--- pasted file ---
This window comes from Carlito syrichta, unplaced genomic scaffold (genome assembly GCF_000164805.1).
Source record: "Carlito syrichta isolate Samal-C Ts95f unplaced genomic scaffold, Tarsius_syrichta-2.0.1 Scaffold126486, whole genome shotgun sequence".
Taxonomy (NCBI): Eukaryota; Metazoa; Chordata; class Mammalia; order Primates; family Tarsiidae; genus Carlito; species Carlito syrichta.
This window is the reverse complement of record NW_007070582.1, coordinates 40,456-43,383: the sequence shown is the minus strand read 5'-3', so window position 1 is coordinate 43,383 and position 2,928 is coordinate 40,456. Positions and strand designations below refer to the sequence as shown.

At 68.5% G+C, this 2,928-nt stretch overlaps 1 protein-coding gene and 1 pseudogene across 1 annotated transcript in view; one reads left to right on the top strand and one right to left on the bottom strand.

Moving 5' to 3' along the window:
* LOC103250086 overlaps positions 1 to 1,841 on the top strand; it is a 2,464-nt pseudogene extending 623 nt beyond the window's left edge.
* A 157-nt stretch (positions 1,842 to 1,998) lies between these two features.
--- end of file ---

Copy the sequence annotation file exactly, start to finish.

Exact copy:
This window comes from Carlito syrichta, unplaced genomic scaffold (genome assembly GCF_000164805.1).
Source record: "Carlito syrichta isolate Samal-C Ts95f unplaced genomic scaffold, Tarsius_syrichta-2.0.1 Scaffold126486, whole genome shotgun sequence".
Taxonomy (NCBI): Eukaryota; Metazoa; Chordata; class Mammalia; order Primates; family Tarsiidae; genus Carlito; species Carlito syrichta.
This window is the reverse complement of record NW_007070582.1, coordinates 40,456-43,383: the sequence shown is the minus strand read 5'-3', so window position 1 is coordinate 43,383 and position 2,928 is coordinate 40,456. Positions and strand designations below refer to the sequence as shown.

At 68.5% G+C, this 2,928-nt stretch overlaps 1 protein-coding gene and 1 pseudogene across 1 annotated transcript in view; one reads left to right on the top strand and one right to left on the bottom strand.

Moving 5' to 3' along the window:
* LOC103250086 overlaps positions 1 to 1,841 on the top strand; it is a 2,464-nt pseudogene extending 623 nt beyond the window's left edge.
* A 157-nt stretch (positions 1,842 to 1,998) lies between these two features.